Men are different. Here's Y

Natalie Anger reports on the magic of the chromosome that takes care of male arteries and brains

By Natalie Anger
  • Published 18.06.18
  • a few seconds read

Post Father's Day, let's take a moment to sort out the differences and similarities between "dad jeans" and "dad genes".

"Dad jeans" are articles of sex-specific leisure clothing, long mocked for being comfy, dumpy and elastic-waisted but lately reinvented as a fashion trend, suitable for male bodies of all shapes and ages.

"Dad genes" are particles on the sex-specific Y chromosome, long mocked for being a stunted clump of mostly useless nucleic waste but lately revealed as man's fastest friend, essential to the health of male bodies and brains no matter the age. Yes, dear fathers and others born with the appurtenances generally designated male. We live in exciting times, and that includes novel insights into the sole chromosomal distinction between you and the women who made you feel special yesterday.

Researchers have discovered that, contrary to long-standing assumptions, the Y chromosome is not limited to a handful of masculine tasks, like specifying male body parts in a developing embryo or replenishing the sperm supply in an adult man.

New evidence indicates that the Y chromosome participates in an array of essential, general-interest tasks in men, like stanching cancerous growth, keeping arteries clear and blocking the build-up of amyloid plaque in the brain.

As a sizable percentage of men age, their blood and other body cells begin to spontaneously jettison copies of the Y chromosome, sometimes quickly, sometimes slowly. That unfortunate act of decluttering appears to put men at a heightened risk of Alzheimer's disease, leukemia and other disorders.

"I'm quite certain," said Lars Forsberg, an associate professor of medical genetics at Uppsala University in Sweden, "that the loss of the Y chromosome with age explains a very large proportion of the increased mortality in men, compared to women."

David Page of the Whitehead Institute in Cambridge, Massachusetts, US, a world authority on the male sex chromosome who could well be called the Y Guy, believes the Y and the X "each deserve a full novel of their own".

Whether in the double-X format that specifies a female foetus, or the X and Y pair found in males, the sex chromosomes stand apart from the other 22 normal chromosome pairs, or autosomes, that constitute the complete human genome and that are stuffed into nearly every cell nucleus of the body.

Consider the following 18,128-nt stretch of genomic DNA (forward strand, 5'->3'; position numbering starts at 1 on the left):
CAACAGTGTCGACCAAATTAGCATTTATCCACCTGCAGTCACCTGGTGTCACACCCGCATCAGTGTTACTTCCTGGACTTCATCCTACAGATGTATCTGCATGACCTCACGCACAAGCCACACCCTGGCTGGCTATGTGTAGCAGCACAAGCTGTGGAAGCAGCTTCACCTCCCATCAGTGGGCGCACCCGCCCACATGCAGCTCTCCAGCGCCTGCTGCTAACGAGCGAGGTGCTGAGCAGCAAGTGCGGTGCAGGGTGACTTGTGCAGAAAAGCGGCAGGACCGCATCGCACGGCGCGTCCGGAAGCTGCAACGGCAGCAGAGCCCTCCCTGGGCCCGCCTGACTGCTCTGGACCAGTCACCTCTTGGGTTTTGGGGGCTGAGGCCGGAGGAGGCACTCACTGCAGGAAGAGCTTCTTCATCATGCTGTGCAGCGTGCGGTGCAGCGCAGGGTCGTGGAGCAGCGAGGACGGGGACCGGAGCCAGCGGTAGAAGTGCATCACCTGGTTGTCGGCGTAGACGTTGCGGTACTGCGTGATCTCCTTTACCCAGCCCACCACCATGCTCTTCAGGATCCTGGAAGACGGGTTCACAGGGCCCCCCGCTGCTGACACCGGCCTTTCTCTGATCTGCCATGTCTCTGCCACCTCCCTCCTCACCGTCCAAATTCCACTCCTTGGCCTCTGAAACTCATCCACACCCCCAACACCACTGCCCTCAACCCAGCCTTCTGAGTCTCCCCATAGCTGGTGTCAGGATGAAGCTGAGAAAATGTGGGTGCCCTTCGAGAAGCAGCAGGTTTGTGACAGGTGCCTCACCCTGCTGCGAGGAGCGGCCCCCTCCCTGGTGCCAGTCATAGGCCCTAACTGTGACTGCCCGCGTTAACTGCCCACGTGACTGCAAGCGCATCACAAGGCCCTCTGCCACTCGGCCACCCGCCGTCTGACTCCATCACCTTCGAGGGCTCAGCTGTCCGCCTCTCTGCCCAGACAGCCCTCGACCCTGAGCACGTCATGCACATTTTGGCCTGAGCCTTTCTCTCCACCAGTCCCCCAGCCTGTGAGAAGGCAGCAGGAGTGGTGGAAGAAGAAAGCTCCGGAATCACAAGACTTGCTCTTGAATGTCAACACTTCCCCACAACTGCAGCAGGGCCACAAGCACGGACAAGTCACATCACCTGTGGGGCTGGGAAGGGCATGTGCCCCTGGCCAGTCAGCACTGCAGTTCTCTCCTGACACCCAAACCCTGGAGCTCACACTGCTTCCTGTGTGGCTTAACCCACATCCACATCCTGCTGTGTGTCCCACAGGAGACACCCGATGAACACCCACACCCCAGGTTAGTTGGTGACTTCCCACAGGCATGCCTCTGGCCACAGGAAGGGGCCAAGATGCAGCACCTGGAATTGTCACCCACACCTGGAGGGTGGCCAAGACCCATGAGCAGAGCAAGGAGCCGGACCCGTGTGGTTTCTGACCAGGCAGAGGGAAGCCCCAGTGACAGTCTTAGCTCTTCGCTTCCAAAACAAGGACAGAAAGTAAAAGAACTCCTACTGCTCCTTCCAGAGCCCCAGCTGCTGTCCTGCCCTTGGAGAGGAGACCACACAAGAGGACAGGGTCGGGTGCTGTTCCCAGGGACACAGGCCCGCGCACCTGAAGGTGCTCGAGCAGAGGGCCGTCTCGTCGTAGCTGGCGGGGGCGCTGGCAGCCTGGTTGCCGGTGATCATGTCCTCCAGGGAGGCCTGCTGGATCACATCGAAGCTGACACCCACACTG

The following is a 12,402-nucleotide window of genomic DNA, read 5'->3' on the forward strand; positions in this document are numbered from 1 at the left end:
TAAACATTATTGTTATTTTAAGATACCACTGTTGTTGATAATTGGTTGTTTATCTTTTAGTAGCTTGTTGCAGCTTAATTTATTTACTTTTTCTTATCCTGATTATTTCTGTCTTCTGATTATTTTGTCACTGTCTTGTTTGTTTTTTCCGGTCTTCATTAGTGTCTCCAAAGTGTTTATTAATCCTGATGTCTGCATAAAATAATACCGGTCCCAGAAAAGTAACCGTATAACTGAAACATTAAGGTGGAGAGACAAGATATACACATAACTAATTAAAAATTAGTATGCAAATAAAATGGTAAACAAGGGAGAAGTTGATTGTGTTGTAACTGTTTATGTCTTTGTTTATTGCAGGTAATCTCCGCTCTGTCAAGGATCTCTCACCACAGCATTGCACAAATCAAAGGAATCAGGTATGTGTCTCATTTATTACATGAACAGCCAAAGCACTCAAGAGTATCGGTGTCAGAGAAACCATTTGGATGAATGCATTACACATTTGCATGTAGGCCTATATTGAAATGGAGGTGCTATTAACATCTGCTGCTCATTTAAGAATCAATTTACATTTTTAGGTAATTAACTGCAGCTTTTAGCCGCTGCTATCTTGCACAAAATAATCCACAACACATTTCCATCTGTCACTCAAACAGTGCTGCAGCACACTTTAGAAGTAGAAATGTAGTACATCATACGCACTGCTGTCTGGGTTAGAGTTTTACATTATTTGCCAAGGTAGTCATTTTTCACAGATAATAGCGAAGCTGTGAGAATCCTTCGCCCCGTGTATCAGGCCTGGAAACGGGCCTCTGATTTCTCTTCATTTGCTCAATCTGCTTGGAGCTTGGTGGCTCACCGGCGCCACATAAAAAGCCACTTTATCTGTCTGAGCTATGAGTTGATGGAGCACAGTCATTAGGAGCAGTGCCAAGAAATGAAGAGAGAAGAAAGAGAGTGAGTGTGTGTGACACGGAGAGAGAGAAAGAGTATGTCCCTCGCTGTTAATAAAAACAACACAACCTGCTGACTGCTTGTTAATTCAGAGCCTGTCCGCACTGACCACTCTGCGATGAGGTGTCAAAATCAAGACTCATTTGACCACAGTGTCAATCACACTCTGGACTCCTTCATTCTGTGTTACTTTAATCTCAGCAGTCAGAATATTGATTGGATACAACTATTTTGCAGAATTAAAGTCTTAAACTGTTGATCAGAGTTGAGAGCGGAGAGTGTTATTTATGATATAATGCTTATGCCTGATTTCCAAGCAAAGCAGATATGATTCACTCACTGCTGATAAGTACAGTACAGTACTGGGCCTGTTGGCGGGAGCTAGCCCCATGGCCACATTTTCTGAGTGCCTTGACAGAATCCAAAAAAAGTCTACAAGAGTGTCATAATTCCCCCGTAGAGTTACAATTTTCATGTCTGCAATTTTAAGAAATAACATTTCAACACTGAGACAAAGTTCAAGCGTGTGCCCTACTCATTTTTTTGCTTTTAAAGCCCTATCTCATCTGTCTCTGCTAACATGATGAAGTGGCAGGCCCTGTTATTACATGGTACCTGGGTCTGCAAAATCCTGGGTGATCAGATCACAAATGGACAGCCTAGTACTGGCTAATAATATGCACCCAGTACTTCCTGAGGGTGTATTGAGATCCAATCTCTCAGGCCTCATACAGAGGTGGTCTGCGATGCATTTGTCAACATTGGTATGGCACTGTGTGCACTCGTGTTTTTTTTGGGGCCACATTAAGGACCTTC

That tendency toward molecular aloofness led to the initial designation of the female chromosome as "X", for strange or unknown; the Y was simply named for the next letter in the alphabet.

The Y chromosome is a true chromosomal outlier, holding a fraction of the number of genes found on all the other chromosomes, including the X. Its genetic impoverishment is a legacy of its role in sex determination.

Among our pre-mammalian forebears, an offspring's sex was dictated as it is today in crocodiles and turtles: not by genetics, but by temperature.

Among turtles, if an egg develops in warm conditions, the embryo turns female. If it's cooler outside, the embryo becomes male.

But with the rise of internal gestation and its uniform weather conditions, embryos needed another clue for sex development. That demand led to the evolution of the male sex determination gene, called sry, and the related need to keep the male and female genetic programmes segregated.

As a result, the Y chromosome on which sry was located could no longer freely recombine and swap its pieces with its corresponding X chromosome, as the other chromosomal pairs do to freshen things up whenever a new egg or sperm cell is created.

Lacking the standard repair system of chromosomal recombination, genes on the Y chromosome began to decay and were eventually tossed out or reassigned to other chromosomes.

"The erection of 'trade barriers' allowed X and Y to follow divergent paths," Page said. "The X chromosome could continue to recombine with another X chromosome in the making of eggs, but the Y chromosome followed an isolationist strategy, which led to its rapid decline."

It's not total isolationism: The tips of the X and Y chromosome can still swap pieces, but most of Y is off limits to trans-chromosomal barter and amendments.

"There's a striking loneliness to the Y chromosome," said George Vassiliou of the Wellcome Trust Sanger Institute and Cambridge University, UK.

Vassiliou and his colleagues reported in May on a Y-specific gene called UT-Y that protects against leukaemia in mice and likely performs a similar role in men. The chromosome more generally is committed to its bearer's health and persistence.

Forsberg of Uppsala University, Sweden, and colleague Jan Dumanski have published a series of papers about the phenomenon called LOY, or loss-of-Y, in which men's blood and other cells start shedding their Y chromosomes with age.

Smoking hastens the depletion of the Y chromosome in men's blood cells, the researchers have found. Men with a high percentage of Y-free cells - 10 per cent or more - are at a heightened risk of dying in the near future, compared with similarly aged men whose cells have hung onto their Y's. And men with Alzheimer's disease are more likely to be LOY men than are their non-demented cohorts.